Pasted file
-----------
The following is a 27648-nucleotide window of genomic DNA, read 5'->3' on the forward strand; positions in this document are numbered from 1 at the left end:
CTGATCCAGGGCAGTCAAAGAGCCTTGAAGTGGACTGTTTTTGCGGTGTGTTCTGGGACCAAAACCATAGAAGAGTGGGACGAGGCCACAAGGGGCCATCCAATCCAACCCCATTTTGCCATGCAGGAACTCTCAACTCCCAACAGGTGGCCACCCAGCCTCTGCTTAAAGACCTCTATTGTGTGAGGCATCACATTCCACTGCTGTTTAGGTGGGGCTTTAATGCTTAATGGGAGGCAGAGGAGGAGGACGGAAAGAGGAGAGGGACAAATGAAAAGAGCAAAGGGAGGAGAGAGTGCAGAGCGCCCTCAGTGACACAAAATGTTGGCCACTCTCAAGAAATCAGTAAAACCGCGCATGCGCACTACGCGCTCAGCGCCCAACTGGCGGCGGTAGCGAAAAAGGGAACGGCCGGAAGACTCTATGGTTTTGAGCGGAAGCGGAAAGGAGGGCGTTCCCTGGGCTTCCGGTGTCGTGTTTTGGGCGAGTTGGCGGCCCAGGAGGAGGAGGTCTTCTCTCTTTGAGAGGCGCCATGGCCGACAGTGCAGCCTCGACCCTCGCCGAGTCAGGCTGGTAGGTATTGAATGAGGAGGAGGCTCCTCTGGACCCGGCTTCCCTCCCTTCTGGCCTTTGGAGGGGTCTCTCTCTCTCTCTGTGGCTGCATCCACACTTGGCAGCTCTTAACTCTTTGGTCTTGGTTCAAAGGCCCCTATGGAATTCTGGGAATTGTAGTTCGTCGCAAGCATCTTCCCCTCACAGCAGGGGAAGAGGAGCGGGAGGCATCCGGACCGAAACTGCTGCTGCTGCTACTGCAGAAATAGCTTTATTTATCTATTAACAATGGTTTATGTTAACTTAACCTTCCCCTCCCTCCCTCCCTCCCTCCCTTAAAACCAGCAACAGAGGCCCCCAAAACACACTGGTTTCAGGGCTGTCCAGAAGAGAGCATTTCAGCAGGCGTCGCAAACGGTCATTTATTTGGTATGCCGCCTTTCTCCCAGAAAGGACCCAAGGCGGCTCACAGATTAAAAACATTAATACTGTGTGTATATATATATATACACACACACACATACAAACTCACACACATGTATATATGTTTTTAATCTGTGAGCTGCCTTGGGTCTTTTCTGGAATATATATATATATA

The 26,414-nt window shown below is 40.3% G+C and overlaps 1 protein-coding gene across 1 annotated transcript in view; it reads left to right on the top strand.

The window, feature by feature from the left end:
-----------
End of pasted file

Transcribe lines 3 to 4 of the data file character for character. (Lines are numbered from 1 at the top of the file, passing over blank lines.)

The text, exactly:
The 26,414-nt window shown below is 40.3% G+C and overlaps 1 protein-coding gene across 1 annotated transcript in view; it reads left to right on the top strand.

The window, feature by feature from the left end: